If you even write that much, it will be helpful! If you want to write more, try to explain why Misunderstood matters to you – how it made you feel, something you learned from it, what resonated with you.

Now you have a review, the next step is to share it!

There are lots of ways you can share your review. Here are a few ways to start:

  • Post your review on Amazon. Even if you bought your book another way, you can still post a review on Amazon. If you did buy from Amazon, sign into your account so it shows as a “verified purchase”. (You may even receive an email inviting you to review your recent purchase.) Amazon’s main website is based in the US, but there are lots of country-specific sites as well. While the main site is the best default, if you live in/bought from a particular country, it’s also helpful to review on that site.
  • Post your review where Misunderstood is sold online. Amazon is big, but there are lots of other sellers – and I know some of you are using them! This list will take you to the Misunderstood page on many online sellers.
  • Post your review on social media (Facebook, Twitter, Instagram, LinkedIn – anywhere!) Don’t forget a link to Misunderstood – either tag the Misunderstood account on the platform you’re using, or link to the website. This helps people find the book if they want to know more.
    • Facebook: misunderstoodtck
    • Instagram: misunderstoodtck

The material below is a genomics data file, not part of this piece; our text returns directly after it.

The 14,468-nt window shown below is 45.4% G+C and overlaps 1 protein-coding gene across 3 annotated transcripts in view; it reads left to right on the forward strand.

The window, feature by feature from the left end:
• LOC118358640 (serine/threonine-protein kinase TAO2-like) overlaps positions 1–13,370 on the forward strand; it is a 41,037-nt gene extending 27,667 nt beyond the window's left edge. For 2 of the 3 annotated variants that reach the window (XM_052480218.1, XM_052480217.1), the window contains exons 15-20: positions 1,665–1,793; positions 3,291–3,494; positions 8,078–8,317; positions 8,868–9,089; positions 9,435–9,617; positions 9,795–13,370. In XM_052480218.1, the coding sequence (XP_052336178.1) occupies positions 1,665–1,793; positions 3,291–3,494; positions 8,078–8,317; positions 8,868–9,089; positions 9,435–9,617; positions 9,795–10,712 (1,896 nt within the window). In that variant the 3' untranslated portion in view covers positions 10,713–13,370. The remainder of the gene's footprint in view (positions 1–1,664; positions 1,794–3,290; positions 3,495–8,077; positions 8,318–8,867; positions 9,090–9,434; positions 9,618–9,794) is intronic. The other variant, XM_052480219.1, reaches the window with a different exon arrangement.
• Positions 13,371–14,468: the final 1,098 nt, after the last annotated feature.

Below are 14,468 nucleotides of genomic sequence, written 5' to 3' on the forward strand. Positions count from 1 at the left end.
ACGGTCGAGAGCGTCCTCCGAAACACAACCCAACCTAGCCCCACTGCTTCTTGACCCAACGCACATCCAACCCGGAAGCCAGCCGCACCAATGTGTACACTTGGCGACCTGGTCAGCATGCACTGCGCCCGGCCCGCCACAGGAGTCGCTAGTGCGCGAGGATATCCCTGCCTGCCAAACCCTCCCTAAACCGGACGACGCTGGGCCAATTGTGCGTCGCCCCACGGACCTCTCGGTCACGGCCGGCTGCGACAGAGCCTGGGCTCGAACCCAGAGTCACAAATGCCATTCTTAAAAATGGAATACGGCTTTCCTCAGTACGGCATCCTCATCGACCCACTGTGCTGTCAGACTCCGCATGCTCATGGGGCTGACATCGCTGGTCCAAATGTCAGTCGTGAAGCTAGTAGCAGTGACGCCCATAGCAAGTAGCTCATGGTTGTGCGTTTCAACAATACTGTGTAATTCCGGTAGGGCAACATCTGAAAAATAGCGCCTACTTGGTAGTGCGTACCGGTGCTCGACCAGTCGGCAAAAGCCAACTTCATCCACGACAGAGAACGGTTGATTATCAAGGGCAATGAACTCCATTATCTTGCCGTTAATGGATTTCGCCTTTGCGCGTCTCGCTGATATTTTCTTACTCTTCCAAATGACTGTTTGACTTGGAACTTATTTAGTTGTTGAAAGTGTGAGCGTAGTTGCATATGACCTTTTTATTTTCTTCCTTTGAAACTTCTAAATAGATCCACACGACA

• Twitter: tanyatck
    • Website: www.misunderstood-book.com

Thank you so much for your support and encouragement! I’m looking forward to hearing your thoughts as you get a chance to read Misunderstood.

Recommended reading – September 8, 2016

It’s been a while, but here’s my latest collection of recommended reading – posts connected to international life that I think are worth a second look. This catches me up on most of my list of saved posts “to read later” from August – bring on the September reading!

Dear Expat Parent
The Culture Blend
Yet another great post for expat parents – this one an encouragement that you aren’t alone! Other parents also struggle with the added complications that international life brings to the parenting journey. Includes some great short-and-sweet advice, like “your normal is not their normal” and the encouragement that kids get “something rich” from their expat life.

Want your children to grow into more empathetic adults? Travel with them
Quartz